Step one is to consolidate all your assets and liabilities with one institution for one statement every month.
If you have multiple brokerage accounts and bank accounts and IRAs, get everything into one place, one institution that will allow you to see at a glance your financial plan. There are many reasons to consolidate and one not to.
Consolidation provides clarity. If adjustments need to be made, and they will need to be made, you’ll be able with one statement to see where and what needs adjustment.
Where to consolidate your accounts? What you want is a full-service entity — an institution that can provide you with brokerage help for buying securities, loans for mortgages, and money market mutual funds for cash access. Many banks and most brokerage firms provide such services through cash management accounts. You will want to look for a type of consolidated account that offers you cash management, the ability to write checks, as well as brokerage and hopefully mortgage and insurance information.
The only reason not to consolidate is if you have multiple certificates of deposit with banks. Since banks offer FDIC insurance up to $250,000, anything over than amount is uninsured if the bank goes under. Certificates of deposit as an investment vehicle provide protection but at the cost of any meaningful interest levels and since they tie up your cash by providing penalties for early withdrawal, having multiple certificates of deposit at different banks makes no investment sense.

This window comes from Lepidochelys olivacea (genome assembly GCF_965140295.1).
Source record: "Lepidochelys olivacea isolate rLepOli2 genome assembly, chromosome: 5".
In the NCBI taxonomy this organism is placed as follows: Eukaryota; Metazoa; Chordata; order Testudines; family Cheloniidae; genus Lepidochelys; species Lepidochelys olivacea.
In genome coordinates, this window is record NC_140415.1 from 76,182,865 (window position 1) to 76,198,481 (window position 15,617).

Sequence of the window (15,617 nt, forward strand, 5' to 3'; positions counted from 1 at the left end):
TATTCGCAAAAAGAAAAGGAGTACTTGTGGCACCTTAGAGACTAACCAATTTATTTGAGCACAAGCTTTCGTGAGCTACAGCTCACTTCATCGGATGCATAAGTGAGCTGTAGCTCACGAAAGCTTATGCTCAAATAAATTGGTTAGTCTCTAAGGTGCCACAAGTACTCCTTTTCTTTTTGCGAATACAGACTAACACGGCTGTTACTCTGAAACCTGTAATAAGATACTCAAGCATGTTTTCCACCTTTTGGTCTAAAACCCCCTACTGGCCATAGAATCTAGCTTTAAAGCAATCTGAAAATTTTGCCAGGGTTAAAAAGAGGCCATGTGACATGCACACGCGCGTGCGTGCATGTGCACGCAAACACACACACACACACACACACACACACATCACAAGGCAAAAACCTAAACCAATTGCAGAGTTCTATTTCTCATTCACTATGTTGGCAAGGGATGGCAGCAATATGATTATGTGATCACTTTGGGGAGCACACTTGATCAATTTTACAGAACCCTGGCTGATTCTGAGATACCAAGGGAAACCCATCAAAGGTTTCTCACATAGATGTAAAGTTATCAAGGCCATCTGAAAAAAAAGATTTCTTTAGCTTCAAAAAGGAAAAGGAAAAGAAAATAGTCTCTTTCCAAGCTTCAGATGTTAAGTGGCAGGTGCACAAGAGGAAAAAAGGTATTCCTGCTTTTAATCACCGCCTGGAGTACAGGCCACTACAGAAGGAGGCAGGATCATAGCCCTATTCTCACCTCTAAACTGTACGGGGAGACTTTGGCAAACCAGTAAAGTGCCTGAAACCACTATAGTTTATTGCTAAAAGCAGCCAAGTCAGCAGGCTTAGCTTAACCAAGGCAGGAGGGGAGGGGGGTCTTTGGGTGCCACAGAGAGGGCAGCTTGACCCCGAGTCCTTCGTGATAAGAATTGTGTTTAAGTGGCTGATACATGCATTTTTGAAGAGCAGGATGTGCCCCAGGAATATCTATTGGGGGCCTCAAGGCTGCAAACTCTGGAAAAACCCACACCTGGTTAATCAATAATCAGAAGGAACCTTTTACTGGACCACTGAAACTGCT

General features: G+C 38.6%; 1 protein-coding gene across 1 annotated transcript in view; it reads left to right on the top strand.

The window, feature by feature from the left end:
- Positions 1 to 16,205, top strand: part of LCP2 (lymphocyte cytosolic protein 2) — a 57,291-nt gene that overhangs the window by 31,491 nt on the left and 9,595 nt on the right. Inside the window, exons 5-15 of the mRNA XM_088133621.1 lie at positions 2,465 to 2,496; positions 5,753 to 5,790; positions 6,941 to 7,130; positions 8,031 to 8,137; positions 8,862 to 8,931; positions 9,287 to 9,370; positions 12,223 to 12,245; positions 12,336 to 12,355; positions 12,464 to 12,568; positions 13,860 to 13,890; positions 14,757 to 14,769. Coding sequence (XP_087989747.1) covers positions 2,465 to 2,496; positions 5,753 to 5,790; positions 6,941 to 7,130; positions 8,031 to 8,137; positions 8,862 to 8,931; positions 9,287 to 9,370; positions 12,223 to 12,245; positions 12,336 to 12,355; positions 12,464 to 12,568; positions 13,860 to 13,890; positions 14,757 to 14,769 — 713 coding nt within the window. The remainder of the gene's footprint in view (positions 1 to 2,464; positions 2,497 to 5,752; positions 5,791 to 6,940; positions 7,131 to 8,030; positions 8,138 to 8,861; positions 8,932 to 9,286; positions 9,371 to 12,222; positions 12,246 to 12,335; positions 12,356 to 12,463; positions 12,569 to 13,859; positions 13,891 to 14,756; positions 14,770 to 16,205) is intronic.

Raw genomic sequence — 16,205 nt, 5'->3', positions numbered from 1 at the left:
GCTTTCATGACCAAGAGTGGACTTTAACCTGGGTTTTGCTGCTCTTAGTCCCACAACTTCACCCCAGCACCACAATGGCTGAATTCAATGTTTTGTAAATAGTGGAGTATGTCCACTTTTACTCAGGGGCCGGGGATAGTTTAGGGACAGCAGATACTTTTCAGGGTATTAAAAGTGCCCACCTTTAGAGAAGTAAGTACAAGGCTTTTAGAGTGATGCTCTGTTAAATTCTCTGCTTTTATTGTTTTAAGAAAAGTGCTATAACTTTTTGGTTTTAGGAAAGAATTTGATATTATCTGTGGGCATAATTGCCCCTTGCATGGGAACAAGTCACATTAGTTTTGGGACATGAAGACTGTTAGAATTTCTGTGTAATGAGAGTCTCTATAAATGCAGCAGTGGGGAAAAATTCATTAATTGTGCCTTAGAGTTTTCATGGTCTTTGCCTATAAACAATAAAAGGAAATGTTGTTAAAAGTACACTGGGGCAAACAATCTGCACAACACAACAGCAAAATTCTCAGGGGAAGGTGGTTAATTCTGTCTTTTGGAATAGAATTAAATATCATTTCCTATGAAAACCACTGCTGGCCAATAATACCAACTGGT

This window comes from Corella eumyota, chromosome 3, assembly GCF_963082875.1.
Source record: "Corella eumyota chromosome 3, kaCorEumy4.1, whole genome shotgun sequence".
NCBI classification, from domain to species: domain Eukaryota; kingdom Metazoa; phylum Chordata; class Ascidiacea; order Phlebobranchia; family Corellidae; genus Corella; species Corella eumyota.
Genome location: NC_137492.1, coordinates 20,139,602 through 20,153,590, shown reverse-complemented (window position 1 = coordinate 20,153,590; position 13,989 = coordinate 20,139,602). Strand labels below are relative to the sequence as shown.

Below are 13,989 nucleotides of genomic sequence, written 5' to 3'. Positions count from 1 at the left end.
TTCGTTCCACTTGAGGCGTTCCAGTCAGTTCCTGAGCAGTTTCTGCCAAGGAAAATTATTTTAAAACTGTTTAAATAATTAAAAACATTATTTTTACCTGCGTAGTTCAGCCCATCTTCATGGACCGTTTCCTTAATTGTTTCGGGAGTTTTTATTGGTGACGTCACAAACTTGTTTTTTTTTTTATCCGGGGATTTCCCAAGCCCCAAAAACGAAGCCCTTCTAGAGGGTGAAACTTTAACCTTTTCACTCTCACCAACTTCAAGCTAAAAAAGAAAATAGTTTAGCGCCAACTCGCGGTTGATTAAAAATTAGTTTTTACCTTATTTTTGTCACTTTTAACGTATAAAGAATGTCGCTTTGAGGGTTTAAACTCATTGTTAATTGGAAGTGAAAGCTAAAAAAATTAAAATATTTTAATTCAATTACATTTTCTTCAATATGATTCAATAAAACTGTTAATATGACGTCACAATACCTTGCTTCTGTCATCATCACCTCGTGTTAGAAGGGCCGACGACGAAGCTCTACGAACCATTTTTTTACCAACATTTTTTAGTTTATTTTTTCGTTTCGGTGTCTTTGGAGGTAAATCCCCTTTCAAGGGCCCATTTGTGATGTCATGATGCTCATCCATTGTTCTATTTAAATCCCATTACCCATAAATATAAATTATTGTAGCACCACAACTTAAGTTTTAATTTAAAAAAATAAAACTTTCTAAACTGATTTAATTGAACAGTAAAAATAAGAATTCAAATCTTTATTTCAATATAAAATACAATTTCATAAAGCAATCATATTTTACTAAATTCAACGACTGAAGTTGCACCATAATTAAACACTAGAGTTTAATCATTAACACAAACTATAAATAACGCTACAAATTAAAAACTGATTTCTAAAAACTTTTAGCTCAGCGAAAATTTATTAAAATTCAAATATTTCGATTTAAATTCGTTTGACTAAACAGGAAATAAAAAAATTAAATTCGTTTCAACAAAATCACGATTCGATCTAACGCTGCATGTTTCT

Diversity, Diversify, Diversify!
Never put all your eggs in one basket.
Who in their right mind would put all their investments into one investment vehicle?
Unfortunately, many people do. And, if a company goes bankrupt, and they do, the value of all your investments will be lost. Approach investing in an enlightened manner — diversify, diversify, and spread your investments over many different investment styles and “sectors.” Sectors include pharmaceuticals, technology, healthcare, bioengineering, utilities, communications, real estate, etc.
Investment professionals point to the “Rule of 92” — this refers to a study of investment success that indicates 92% of the success of an investor over the long term is directly related to whether or not the investments are diversified, not to whether the investor happened to pick the next Microsoft.